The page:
Wednesday, August 02, 2006

Learning styles: Validity (or lack thereof) of the Gregorc Style Delineartor

I've always been a skeptic of some of the popular learning style instruments that seem to "catch on" in education. Recently I ran across an empirical study of the validity of the Gregorc Style Delineator.  This study, the abstract (and link to article) which is provided below, failed to support the structural validity of this "pop"-ular instrument.  The abstract and article speak for themselves.

However, having been subjected to these type of instruments while working in the public schools (the early part of my career), I did see some positive benefits from the "process" of taking and discussing the results among staff.  The process often made educators more aware of individual differences, a topic that could then be expanded upon as a consultant.

Reio, T. & Wiswell, A. (2006). An Examination of the Factor Structure and Construct Validity of the Gregorc Style Delineator.  Educational and Psychological Measuremen, 66(3), 489-501 [click here to view]

  • Cognitive learning style instruments continue to enjoy widespread use in educational and occupational contexts by researchers and practitioners alike, despite widespread questions about the valid measurement of cognitive learning styles. This investigation examines the psychometric properties of one well-known measure of cognitive learning style—the Gregorc Style Delineator (GSD). The GSD was administered to 467 undergraduate and graduate students (49% female) from two major colleges in the mid-Atlantic region of the United States. Using confirmatory and exploratory factor-analytic techniques, Gregorc’s channel theory was investigated as deployed and represented by the instrument. The Cronbach’s alpha coefficients, ranging from .54 to .68, were appreciably lower than those reported by the instrument’s developer. The data disconfirmed both the two- and four-factor confirmatory models. In the post hoc exploratory factor analyses, many of the factor pattern/structure coefficients were ambiguously associated with two or more of the four theoretical channels as well. Overall, there was little support for the GSD’s theoretical basis or design and the concomitant accurate portrayal of one’s cognitive learning style.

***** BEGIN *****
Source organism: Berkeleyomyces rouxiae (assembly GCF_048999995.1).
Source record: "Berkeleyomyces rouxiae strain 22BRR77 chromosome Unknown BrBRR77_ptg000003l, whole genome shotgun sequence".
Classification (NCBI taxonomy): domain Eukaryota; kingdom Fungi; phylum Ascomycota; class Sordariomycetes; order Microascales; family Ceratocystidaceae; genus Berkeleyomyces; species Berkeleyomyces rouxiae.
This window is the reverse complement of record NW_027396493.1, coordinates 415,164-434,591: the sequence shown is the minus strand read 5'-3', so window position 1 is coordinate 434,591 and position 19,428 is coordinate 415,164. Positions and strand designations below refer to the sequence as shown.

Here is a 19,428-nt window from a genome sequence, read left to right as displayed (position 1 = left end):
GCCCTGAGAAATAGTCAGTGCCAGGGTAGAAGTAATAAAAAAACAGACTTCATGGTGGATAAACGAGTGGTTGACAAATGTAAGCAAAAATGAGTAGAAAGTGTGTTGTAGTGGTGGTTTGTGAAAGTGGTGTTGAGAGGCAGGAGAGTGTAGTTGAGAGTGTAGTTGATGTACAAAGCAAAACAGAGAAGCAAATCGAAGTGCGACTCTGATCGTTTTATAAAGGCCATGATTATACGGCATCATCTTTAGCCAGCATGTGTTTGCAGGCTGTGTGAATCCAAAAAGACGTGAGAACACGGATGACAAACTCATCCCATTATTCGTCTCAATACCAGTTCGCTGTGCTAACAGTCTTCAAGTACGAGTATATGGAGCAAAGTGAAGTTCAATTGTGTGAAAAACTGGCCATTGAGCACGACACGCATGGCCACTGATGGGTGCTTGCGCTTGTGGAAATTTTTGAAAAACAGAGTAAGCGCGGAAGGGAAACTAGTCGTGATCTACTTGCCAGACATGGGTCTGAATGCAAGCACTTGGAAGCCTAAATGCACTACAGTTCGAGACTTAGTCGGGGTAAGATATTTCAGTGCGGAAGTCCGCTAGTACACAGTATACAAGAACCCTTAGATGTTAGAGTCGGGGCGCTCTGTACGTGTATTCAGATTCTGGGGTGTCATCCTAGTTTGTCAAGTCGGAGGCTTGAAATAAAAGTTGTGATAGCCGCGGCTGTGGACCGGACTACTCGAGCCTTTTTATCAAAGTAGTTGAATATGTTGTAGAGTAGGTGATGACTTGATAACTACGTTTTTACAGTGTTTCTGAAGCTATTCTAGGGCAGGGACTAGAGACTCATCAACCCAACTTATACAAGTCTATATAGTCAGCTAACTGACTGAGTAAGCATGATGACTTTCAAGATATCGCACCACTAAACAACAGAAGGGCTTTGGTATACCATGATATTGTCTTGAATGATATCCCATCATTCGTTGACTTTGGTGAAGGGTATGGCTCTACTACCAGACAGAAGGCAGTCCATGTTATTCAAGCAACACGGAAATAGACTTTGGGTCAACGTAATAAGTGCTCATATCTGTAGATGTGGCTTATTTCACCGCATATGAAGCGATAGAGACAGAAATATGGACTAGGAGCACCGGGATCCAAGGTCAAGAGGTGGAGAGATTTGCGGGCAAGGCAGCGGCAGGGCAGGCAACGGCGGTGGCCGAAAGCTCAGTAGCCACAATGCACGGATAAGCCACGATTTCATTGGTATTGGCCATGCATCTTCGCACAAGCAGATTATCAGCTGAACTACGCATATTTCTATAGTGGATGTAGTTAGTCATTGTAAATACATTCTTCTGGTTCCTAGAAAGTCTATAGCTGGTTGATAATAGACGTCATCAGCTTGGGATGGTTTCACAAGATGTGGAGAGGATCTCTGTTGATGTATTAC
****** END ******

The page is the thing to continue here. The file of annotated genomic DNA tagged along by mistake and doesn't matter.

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1 comment:

Chris Tregenza said...

I see lots of web site describing dyslexics or people with ADHD as visual-spatial learners or similar. Is there any evidence to support the existence of learning styles? And if so, is there any evidence that it makes any difference in the classroom?